NX 10 Mold Wizard (Part 3)

This 3-part article discusses a few of the commands within NX10 Mold Wizard functionality that are very impressive and indicate the level of sophistication of the cross-applicational software product. Part 3 discusses the steps that create the cavity and core inserts, which will contain the molded product part cavities, and how to slice it into the two halves. It also provides a rough overview of completing many of the steps in the process of building the parts and subassemblies of the complete mold assembly.

Defining the Workpiece In Your Mold Wizard Project

This step in the Mold Wizard CAD process can be implemented with several different approaches of how you might want to define the portion of the mold that actually shapes the molded product part.

NX 10 Mold Wizard

The Part to Be Molded

As an example, we’ll work with a small injected molded part designed to rotate like a pump vane or maybe it’s a part in an industrial assembly machine that loads parts into position in an assembly…


You’ll see in the references that follow that the part is named “double_flipper”.

Reviewing the Mold Wizard Workflow Process

Mold and tool makers, machinists, programmers, or any user involved in designing tooling that fabricates parts and products using the multitude of molding processes can benefit from selected portions of this functionality or the entire integration of tasks (assuming the product part is modeled):

  • Create Mold Wizard product assembly (initiate a project)
  • Apply a shrink factor
  • Define core and cavity regions within a product model
  • Create patch up (shut off) geometry
  • Create mold tooling inserts
  • Use mold base libraries to choose a standard mold base
  • Use standard part libraries to select and position common parts – including pockets, sub inserts, cooling channels, gates, and runners
  • Create a bill of materials
  • Begin mold assembly and component drawings

To reinforce these best practices, we’ll assume that some of the tasks we’ve already discussed in the previous 2 parts of this article have already been accomplished.

Normally, you would have already validated the part design for moldability – meaning, check for drafted surfaces, identify what surfaces are to be formed by what parts of the mold, and mold flow analysis

1. Check wall thickness


 2. Check regions and pull direction
Drafted faces – 2° reference draftpicture4
3. Define Region – cavity


4. Define Region – core



Perform a mold flow analysis and display the results.

Here’s the one we did in Part of this series, “The Skinny on NX 10 Mold Wizardry“.

The next task would be to initiate the Mold Wizard project, an essential and critical step. If you remember from part 2 of this article, this command creates the entire mold assembly structure including subassemblies and many bottom level components that can accommodate optional parts and data that you may choose to include in this Mold Wizard process.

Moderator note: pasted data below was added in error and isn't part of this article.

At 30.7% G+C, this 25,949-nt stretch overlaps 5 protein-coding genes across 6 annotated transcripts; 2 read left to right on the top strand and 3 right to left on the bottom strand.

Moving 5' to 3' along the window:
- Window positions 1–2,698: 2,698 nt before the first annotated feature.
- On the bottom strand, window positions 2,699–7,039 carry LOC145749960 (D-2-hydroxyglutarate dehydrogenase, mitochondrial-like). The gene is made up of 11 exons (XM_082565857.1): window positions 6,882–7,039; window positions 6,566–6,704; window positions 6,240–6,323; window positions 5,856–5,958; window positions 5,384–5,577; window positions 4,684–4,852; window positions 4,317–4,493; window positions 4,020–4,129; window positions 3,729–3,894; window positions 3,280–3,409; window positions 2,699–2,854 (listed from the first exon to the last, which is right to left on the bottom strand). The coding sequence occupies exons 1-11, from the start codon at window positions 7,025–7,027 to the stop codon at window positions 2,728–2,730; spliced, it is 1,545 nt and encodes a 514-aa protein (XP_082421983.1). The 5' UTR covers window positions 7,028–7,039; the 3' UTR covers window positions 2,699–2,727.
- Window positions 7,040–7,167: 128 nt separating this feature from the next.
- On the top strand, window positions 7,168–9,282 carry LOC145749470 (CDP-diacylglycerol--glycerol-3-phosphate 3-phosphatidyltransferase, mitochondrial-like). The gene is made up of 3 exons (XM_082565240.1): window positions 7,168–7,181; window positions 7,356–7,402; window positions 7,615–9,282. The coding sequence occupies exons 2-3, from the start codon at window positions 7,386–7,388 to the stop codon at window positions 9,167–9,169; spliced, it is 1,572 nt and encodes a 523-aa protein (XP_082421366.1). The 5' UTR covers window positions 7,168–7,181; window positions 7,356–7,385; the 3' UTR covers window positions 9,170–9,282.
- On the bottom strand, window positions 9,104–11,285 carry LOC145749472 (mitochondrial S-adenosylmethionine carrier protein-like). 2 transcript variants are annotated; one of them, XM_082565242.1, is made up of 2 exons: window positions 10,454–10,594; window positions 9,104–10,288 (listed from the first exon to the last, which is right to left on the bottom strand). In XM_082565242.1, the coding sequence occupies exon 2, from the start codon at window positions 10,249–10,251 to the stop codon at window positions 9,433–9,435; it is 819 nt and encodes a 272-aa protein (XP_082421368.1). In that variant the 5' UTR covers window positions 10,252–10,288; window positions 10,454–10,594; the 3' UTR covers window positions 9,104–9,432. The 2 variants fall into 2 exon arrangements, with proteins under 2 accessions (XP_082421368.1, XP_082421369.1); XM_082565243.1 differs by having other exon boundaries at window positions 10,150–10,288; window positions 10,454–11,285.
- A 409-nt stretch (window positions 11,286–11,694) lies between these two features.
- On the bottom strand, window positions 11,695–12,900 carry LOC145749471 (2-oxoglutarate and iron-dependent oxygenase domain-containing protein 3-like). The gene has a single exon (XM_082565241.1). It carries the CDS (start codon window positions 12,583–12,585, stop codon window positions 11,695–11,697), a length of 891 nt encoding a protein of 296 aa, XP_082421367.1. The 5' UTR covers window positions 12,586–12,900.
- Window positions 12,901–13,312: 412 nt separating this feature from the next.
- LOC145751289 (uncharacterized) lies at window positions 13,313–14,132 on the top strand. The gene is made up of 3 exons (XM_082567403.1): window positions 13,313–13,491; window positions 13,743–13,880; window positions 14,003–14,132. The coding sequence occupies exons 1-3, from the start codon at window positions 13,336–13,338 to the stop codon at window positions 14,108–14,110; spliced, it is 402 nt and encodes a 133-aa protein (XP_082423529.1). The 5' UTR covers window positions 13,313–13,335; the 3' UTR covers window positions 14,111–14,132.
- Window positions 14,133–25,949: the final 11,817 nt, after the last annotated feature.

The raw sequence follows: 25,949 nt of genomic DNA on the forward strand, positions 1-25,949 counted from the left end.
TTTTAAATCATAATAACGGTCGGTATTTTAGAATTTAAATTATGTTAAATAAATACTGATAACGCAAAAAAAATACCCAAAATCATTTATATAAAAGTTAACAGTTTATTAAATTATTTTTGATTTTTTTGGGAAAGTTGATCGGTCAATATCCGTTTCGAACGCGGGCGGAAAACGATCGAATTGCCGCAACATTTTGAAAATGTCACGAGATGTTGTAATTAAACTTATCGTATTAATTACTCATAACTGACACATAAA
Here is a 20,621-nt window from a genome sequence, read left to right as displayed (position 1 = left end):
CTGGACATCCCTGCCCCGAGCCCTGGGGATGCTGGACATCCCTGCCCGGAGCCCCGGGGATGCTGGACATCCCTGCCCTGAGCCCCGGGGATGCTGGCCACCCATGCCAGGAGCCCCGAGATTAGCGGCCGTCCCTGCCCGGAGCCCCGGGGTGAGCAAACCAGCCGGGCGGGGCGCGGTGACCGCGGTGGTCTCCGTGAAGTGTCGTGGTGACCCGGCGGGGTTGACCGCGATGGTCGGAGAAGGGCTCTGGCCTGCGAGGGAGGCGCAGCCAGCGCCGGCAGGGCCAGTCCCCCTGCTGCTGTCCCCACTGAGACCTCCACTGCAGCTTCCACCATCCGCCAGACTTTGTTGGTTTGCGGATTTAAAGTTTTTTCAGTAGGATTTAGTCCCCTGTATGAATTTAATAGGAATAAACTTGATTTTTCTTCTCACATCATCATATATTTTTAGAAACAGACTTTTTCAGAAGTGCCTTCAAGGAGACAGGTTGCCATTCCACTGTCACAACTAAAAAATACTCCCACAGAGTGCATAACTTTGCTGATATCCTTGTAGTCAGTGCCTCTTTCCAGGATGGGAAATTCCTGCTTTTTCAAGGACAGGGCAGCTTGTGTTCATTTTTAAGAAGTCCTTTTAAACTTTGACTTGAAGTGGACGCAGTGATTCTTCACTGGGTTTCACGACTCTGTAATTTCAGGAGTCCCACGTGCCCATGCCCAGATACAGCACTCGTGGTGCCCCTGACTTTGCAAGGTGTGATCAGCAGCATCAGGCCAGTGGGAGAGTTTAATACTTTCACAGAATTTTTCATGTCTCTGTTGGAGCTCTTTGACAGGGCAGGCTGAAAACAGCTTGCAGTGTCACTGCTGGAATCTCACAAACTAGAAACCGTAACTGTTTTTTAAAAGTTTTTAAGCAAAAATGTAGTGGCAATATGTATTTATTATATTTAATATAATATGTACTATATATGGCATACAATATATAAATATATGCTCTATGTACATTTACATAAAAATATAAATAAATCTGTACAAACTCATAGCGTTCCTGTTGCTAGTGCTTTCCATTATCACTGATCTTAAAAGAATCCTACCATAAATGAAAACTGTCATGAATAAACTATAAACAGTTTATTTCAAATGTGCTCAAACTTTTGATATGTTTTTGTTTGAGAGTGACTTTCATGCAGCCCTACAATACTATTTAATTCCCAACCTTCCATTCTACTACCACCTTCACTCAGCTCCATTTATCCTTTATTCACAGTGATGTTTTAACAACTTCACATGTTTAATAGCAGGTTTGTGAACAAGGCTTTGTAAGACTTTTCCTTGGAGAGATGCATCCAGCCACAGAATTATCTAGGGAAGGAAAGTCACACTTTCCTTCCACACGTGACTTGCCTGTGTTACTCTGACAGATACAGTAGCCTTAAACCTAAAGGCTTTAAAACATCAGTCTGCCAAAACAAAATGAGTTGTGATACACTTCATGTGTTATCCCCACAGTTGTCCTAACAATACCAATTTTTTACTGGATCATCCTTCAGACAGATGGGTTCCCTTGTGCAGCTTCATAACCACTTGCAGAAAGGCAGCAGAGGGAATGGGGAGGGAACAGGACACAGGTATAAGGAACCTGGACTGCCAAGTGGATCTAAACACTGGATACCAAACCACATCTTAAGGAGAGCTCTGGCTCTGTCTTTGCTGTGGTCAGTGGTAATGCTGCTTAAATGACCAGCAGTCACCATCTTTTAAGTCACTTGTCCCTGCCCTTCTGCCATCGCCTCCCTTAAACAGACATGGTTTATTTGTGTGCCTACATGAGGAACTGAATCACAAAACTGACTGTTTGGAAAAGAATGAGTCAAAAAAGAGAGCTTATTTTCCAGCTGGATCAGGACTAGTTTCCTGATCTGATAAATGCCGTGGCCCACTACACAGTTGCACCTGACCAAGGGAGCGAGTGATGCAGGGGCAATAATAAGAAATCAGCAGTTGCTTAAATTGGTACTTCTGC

Although this task doesn’t really create the actual bodies of the parts in the mold, it does create the containers (the part files) for them. However, the project initiation process does use template parts that contain some geometry. For instance, making the “prod” assembly the Work Part and highlighting the “cavity” part shows us some stuff.


Making the “cavity” file the Work Part, we can see a solid block and a sheet body, both named and assigned the attributes/metadata necessary to make all the links work for you within the mold assembly.


Ok, enough of the preliminaries – let’s get on with the show!

One thing should be emphasized and strictly adhered to when working in Mold Wizard: every time you complete a step and close a Mold Wizard dialog, you should save all. Not just the Work Part, not just the higher level assembly, but from the “top” part of the mold project all the way through the structure. This needs to become a habit because one of the things NX does when it saves is to “clean up” for itself by updating features and geometry as well as interpart links and other information such as metadata, the Undo buffer, and many other things. You’ll find this tends to preserve the integrity of your Mold Wizard sessions too.

Assigning a Mold CSYS

Before moving forward in this Mold Wizard processes, you should also consider the possible situation that in its own part file the product part that we’re building a mold for is oriented in a way that is contrary to how we would want our mold to be oriented. But hypothetically, we might want to reverse the part orientation to be upside down or perhaps it sits in space all “catty-whompus”. (This is a high technical term that mean its location and orientation doesn’t line up with the ABS at all!)

Mold Wizard has a function called Mold CSYS, an icon in the Main group of the Ribbon Bar in the Mold Wizard application, that allows you to change the product part location and/or orientation within the mold assembly without affecting the model in the product part file. This is of particular importance when it comes to the parting surface or plane of the part. It is of great value to place the part in space where that parting line/plane is relative to the two halves of the mold.